The new recount rule is expected to be in place by this spring, months before Florida’s 2022 primaries and midterm elections. Among the issues to be worked out are when campaign and political party officials and the public would observe the new process, because the election administrators do not want partisans to intentionally disrupt the rescanning process. These concerns were raised by participants and observers on the teleconference.

The Arizona Template


In Arizona, Maricopa County issued a report on January 5, “Correcting the Record: Maricopa County’s In-Depth Analysis of the Senate Inquiry.” The report is its most substantive refutation of virtually all of the stolen election accusations put forth by Trump loyalists who spent months investigating the state's presidential election.

Beyond the references to the dozens of stolen election accusations put forth by pro-Trump contractors hired by the Arizona Senate’s Republicans, the report offered an unprecedented road map to understanding how elections are run by explaining the procedures and data sets involved at key stages.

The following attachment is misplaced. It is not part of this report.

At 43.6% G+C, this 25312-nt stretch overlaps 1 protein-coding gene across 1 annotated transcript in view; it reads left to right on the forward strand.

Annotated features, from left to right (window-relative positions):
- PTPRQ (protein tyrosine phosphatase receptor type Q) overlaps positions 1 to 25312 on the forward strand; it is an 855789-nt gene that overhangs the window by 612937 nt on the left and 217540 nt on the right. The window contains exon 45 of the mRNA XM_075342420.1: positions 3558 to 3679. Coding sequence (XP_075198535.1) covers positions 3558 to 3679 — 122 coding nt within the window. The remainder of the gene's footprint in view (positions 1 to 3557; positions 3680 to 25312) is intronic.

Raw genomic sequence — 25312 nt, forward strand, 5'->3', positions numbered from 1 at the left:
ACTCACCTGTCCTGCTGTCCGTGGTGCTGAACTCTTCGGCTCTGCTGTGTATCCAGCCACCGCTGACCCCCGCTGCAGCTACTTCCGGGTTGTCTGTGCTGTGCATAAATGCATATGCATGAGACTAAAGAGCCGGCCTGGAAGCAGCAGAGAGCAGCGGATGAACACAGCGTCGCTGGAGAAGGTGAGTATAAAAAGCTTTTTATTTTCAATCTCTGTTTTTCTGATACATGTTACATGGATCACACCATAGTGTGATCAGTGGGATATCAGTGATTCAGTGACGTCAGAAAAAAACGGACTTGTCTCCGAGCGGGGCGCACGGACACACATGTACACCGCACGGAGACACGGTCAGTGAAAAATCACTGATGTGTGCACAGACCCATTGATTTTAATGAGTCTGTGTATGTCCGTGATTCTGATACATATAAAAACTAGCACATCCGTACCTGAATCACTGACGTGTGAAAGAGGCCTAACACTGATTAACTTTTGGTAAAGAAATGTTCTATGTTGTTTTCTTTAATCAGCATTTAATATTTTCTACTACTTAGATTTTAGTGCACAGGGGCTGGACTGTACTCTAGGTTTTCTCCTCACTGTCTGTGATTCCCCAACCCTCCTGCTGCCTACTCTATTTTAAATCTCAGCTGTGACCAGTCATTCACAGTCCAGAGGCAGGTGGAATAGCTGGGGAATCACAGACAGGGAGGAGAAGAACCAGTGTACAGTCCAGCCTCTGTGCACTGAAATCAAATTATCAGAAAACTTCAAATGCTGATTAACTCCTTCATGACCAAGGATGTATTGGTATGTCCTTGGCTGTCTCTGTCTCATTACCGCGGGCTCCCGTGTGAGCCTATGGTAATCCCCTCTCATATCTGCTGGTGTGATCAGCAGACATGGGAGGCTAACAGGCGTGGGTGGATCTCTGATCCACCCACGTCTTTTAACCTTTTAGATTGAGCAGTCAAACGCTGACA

The report explained how Maricopa County, the nation’s second biggest election jurisdiction (after Los Angeles County) with 2.6 million registered voters, verified that its voters and ballots were legal. It also explained key cybersecurity features, such as the correct—and incorrect—way to read computer logs that prove that its central vote-counting system was never compromised online, as Trump supporters had claimed in Arizona (and Michigan).

“I’ve never seen a single report putting all of this in one place,” said John Brakey, an Arizona-based election transparency activist, who has sued Maricopa County in the past and routinely files public records requests of election data. “Usually, it takes years to understand all this.”